Brian Romanchuk gives a vivid description of how economists produce their proto-scientific junk: “So imagine that your boss tells you to come up with ‘an inflation model’ for some country (which is a pretty common demand for employees of central banks or investment firms). According to post-Keynesian theory, the ‘correct’ answer is to respond that inflation is an historical accident. However, I must point out that the theoretically correct answer is also an extremely career-limiting one, so any employee stuck in that particular situation needs to figure out what their superiors want to see, and give them exactly that (even if the model stinks).”

This characterization of the representative economist fits the definition of a pseudo-inquirer: “A genuine inquirer aims to find out the truth of some question, whatever the color of that truth. ... A pseudo-inquirer seeks to make a case for the truth of some proposition(s) determined in advance. There are two kinds of pseudo-inquirer, the sham and the fake. A sham reasoner is concerned, not to find out how things really are, but to make a case for some immovably-held preconceived conviction. A fake reasoner is concerned, not to find out how things really are, but to advance himself by making a case for some proposition to the truth-value of which he is indifferent.” (Haack)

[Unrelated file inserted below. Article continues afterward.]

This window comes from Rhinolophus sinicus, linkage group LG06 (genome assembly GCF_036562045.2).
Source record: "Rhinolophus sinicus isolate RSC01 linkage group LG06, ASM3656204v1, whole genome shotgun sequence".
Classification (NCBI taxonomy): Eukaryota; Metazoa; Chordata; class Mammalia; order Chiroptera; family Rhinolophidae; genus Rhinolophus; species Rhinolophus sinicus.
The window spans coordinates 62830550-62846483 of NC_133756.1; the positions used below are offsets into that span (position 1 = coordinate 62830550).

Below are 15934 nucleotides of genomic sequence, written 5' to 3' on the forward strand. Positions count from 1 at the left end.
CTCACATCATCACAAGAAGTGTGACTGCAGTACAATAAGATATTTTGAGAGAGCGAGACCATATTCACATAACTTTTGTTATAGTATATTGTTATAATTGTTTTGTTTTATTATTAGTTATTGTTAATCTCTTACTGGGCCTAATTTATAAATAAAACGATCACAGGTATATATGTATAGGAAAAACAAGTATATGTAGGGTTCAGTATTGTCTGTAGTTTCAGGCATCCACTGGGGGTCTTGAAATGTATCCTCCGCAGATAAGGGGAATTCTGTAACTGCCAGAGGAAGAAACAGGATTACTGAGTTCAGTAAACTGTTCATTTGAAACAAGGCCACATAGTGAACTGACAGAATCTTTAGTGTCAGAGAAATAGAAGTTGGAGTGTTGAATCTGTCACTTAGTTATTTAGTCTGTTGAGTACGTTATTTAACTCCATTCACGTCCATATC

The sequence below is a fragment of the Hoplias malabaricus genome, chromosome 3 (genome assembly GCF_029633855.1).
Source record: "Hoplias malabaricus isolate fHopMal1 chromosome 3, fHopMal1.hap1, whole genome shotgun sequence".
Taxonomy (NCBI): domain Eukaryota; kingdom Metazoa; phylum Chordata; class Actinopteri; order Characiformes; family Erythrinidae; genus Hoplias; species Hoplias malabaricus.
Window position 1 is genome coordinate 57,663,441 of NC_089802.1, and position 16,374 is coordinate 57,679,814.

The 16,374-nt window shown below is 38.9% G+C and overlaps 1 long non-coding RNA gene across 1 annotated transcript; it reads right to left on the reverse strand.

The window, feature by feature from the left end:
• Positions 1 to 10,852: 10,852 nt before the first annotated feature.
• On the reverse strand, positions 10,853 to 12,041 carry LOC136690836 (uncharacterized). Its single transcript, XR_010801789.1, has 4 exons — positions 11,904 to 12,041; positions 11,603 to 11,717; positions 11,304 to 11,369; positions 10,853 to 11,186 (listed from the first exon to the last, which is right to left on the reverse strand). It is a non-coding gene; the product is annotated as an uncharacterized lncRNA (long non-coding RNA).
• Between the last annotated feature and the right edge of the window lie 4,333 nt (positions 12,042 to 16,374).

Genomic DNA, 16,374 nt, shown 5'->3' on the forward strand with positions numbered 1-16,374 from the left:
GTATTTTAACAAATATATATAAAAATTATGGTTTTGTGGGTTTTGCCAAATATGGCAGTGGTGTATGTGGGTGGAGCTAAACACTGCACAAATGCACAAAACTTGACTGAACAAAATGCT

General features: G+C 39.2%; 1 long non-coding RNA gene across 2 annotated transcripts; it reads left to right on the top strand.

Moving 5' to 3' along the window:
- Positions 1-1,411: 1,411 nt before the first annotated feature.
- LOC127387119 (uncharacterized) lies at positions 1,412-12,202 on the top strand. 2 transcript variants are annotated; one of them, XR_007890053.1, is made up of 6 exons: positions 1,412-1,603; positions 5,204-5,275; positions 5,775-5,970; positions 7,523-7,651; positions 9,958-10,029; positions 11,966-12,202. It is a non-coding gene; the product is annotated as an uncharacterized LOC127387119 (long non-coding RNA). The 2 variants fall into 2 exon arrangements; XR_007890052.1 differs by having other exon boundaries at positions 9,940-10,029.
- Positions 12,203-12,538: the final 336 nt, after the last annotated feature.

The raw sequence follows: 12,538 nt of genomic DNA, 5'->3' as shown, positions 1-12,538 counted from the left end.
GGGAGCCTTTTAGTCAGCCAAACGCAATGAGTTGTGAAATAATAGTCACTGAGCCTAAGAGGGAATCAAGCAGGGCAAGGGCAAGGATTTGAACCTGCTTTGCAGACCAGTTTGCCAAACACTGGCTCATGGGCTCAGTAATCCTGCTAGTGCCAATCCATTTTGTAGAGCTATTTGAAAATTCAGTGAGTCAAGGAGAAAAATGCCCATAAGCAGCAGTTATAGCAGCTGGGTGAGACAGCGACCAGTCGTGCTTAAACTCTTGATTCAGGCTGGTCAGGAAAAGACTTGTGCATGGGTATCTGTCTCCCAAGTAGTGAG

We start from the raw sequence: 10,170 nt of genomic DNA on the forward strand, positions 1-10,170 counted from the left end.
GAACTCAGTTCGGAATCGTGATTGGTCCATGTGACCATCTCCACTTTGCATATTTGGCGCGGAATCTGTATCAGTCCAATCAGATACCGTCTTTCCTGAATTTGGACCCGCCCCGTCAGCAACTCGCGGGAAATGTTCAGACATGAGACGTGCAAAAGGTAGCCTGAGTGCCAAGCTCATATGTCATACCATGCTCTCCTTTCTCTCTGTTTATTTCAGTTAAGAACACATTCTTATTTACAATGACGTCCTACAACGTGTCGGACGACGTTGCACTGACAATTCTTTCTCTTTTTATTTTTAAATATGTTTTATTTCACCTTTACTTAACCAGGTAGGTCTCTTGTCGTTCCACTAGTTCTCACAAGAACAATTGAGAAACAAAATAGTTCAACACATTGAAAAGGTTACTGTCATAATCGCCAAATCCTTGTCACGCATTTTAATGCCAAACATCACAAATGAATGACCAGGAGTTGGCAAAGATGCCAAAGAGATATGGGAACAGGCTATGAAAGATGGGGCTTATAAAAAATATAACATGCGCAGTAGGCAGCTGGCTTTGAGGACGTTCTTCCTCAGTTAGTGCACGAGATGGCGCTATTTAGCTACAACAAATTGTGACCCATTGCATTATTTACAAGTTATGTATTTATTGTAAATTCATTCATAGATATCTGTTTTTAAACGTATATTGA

There is no use to untangle the multiple idiocies in Brian Romanchuk’s treatment of inflation theory. What has to be done is to replace his blather by the scientifically correct approach.

In order to go back to the basics, the elementary production-consumption economy is for a start clearly defined by three macroeconomic axioms (Yw=WL, O=RL, C=PX), two conditions (X=O, C=Yw) and two definitions (profit/loss Qm≡C−Yw, saving/dissaving Sm≡Yw−C).

Money is needed by the business sector to pay the workers who receive the wage income Yw per period. The workers spend C per period. Given the two conditions, the market clearing price is derived for a start as P=W/R (i). So, the macroeconomic price P is determined by the wage rate W, which has to be fixed as a numéraire, and the productivity R.

The average stock of transaction money follows for a start as M=kYw, with k determined by the payment pattern. In other words, the quantity of money M is determined by the AUTONOMOUS transactions of the household and business sector and created out of nothing by the central bank. This, to begin with, kills the commonplace Quantity Theory of inflation.#1, #2

The market clearing price is given in the general case with the macroeconomic Law of Supply and Demand P = (rhoE)*(W/R) (ii), with rhoE≡C/Yw.#3 An expenditure ratio rhoE greater than 1 indicates credit expansion = dissaving, a ratio rhoE less than 1 the opposite. In the initial period rhoE=1, i.e. the household sector’s budget is balanced. The ratio rhoE establishes the link between the product market and the money/capital market.

See part 2

AXEC / E.K-H said...

Part 2